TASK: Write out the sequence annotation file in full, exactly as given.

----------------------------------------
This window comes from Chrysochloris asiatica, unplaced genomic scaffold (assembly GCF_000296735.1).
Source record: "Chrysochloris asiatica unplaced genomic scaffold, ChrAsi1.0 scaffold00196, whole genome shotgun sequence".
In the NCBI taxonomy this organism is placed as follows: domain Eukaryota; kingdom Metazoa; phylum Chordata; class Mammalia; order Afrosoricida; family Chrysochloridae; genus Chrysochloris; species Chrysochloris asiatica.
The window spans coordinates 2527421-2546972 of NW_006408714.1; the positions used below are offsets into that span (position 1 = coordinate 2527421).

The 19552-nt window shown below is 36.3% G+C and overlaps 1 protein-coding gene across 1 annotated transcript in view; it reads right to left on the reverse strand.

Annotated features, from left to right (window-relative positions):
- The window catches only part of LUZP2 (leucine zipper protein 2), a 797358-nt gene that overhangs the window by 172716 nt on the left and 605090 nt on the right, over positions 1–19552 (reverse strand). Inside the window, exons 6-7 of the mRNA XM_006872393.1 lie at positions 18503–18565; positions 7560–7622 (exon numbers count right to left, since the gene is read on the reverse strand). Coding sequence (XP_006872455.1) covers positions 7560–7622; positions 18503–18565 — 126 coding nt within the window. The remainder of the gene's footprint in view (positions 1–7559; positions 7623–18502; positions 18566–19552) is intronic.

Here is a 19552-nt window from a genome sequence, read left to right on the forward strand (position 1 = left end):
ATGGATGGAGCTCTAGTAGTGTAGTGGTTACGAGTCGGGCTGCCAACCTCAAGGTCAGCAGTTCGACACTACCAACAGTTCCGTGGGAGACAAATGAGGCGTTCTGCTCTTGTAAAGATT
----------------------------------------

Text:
This window comes from Chrysochloris asiatica, unplaced genomic scaffold (assembly GCF_000296735.1).
Source record: "Chrysochloris asiatica unplaced genomic scaffold, ChrAsi1.0 scaffold00196, whole genome shotgun sequence".
In the NCBI taxonomy this organism is placed as follows: domain Eukaryota; kingdom Metazoa; phylum Chordata; class Mammalia; order Afrosoricida; family Chrysochloridae; genus Chrysochloris; species Chrysochloris asiatica.
The window spans coordinates 2527421-2546972 of NW_006408714.1; the positions used below are offsets into that span (position 1 = coordinate 2527421).

The 19552-nt window shown below is 36.3% G+C and overlaps 1 protein-coding gene across 1 annotated transcript in view; it reads right to left on the reverse strand.

Annotated features, from left to right (window-relative positions):
- The window catches only part of LUZP2 (leucine zipper protein 2), a 797358-nt gene that overhangs the window by 172716 nt on the left and 605090 nt on the right, over positions 1–19552 (reverse strand). Inside the window, exons 6-7 of the mRNA XM_006872393.1 lie at positions 18503–18565; positions 7560–7622 (exon numbers count right to left, since the gene is read on the reverse strand). Coding sequence (XP_006872455.1) covers positions 7560–7622; positions 18503–18565 — 126 coding nt within the window. The remainder of the gene's footprint in view (positions 1–7559; positions 7623–18502; positions 18566–19552) is intronic.

Here is a 19552-nt window from a genome sequence, read left to right on the forward strand (position 1 = left end):
ATGGATGGAGCTCTAGTAGTGTAGTGGTTACGAGTCGGGCTGCCAACCTCAAGGTCAGCAGTTCGACACTACCAACAGTTCCGTGGGAGACAAATGAGGCGTTCTGCTCTTGTAAAGATT